My most thoroughly researched book is…
As an author of science fiction, I almost always have to research each book. How much research varies from book to book.
This one required little research
My upcoming release, Newborn, coming in October, required relatively little research. It’s the third book in the Alien Contact for Idiots series, which helps, and the book is set on Earth in the near future.
Nonetheless, I had to research the wild, sparsely populated west coast of Vancouver Island. I’m familiar with the Northwest Coast, but I wanted to pinpoint the exact fjord where my story happened. Along with determining the topography, the location would determine which First Nation lived near my setting. Google Earth was a great resource, as were maps and the Internet.
Although I did choose a site, I decided not to name it in the book. The name would mean little to readers, and I wanted to place a village and a road where I needed them to be. The book is fiction, after all.
A major theme in Newborn is how native peoples react to the arrival of kinsmen with advanced technology from an alternate Earth. I already knew about Northwest Coast tribes, so I didn’t need much research.
The stickiest point was what to call them. Indians is outdated and colonial, but no alternative is universally accepted. Native Americans didn’t feel right; they’re in Canada. First Nations people is the Canadian euphemism, but it’s a clumsy, bureaucratic mouthful. I settled on aboriginals.
Tribe names are controversial, too. Kwakiutl is widely used, but it rightfully describes only the Indians/Native Americans/First Nations people/aboriginals from one village. The name for the people as a whole is Kwakwak’wakw. Yeah, right. No way was I going to use a name so difficult for English speakers — although I did research how to say it. 😉
I also researched little things, such as how to load a Glock pistol and the hunting seasons that were open during the story’s season. Little details matter. Still, Newborn required relatively little research.
But this one, sheesh
The Midas Rush was set on a world inhabited by intelligent natives who grudgingly share a sliver of their planet with humans. The natives have an unusual life cycle, dominated by a cataclysmic social upheaval every 3109 years — and they’re on the verge of such an upheaval as the story starts.
I did a lot of research. The answer came from a serious scientific research paper proposing an explanation for the Permian Extinction. I won’t bore you with the details, but the paper explores what could’ve happened if Earth had passed through a thick lens of dark matter. (Answer: a mass extinction caused by radiation and destabilization of the core.)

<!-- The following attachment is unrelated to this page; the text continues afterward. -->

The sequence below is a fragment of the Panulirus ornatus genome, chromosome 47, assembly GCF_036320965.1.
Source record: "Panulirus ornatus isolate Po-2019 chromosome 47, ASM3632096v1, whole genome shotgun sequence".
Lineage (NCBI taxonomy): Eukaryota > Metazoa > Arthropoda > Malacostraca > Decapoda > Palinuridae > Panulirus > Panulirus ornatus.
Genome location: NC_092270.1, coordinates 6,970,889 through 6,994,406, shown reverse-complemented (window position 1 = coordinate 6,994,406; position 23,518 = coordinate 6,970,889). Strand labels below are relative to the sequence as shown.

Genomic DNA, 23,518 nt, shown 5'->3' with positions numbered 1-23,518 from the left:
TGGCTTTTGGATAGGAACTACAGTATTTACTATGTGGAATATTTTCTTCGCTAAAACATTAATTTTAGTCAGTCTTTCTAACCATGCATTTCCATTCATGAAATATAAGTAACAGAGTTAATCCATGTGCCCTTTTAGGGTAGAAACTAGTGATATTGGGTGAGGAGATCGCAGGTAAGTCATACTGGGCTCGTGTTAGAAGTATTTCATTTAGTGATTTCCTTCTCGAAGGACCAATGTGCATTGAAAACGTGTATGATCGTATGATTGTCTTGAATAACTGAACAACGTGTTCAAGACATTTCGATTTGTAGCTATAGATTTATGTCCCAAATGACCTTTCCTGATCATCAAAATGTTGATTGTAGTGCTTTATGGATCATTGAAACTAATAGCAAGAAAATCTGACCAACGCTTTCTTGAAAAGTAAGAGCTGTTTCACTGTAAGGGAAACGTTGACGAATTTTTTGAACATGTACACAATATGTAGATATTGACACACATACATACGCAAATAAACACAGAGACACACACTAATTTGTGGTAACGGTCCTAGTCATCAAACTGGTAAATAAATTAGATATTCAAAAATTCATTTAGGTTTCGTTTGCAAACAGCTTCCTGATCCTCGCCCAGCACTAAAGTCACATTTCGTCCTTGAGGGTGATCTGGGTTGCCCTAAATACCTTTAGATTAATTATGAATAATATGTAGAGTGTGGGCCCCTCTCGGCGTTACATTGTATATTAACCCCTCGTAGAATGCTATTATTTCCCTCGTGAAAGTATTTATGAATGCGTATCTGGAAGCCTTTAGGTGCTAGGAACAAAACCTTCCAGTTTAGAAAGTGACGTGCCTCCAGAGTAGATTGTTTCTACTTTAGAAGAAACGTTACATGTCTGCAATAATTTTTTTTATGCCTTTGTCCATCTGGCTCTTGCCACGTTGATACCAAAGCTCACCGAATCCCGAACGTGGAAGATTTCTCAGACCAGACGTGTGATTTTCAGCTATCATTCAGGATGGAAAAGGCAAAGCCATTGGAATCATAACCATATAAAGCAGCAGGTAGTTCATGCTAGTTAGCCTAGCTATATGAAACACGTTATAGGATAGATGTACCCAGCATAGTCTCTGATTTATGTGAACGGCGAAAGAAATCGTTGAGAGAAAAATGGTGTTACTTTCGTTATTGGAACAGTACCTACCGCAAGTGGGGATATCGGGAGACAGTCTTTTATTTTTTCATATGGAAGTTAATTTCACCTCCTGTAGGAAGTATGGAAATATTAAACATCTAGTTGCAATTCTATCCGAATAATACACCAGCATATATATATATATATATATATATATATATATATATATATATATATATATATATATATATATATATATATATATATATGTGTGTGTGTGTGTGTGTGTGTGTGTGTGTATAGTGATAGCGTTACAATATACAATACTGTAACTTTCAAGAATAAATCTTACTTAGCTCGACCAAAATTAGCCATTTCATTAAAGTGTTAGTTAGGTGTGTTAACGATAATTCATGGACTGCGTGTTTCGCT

Ahha! My hypothetical planet (which I called Jones to contrast the commonplace with the unusual) orbits through a hypothetical lens of dark matter every 3109 years. The natives gained vast power as they evolved to deal with wild radiation fluxes, but it’s a dangerous time nonetheless. It took quite a bit more research, but my strange aliens can at least be defended scientifically.
What about You?
Have you ever read a science fiction book with a lot of research, like The Martian? If you’re a writer, what kind of research do you do? Tell me about it in a comment.
About The Midas Rush
All Tresky Buffrum wants is a taste of adventure and freedom before resigning himself to the simple life of a shepherd. What he gets instead is a mysterious wife, determined to remain chaste, who leads him to the Midas Crater, where some of the planet’s intelligent natives have been inexplicably transformed into gold. Can innocent Tresky defeat the interplanetary conspirators who seek to destroy the Midas Crater before its mysteries can liberate humankind?
The Midas Rush is a available at:
SFR Brigade Showcase Participants:
Be sure to check out the other great writers taking part in the Showcase.
|1.||Lea Kirk||6.||C.E. Kilgore||11.||Ed Hoornaert|
|2.||Veronica Scott||7.||Lexi Post||12.||Diane Burton|
|3.||KM Fawcett||8.||Cynthia Sax||13.||Elle Clouse|
|4.||Aurora Springer||9.||Teresa Noelle Roberts||14.||Melisse Aires|
|5.||Lee-Ann Wallace||10.||JC Hay|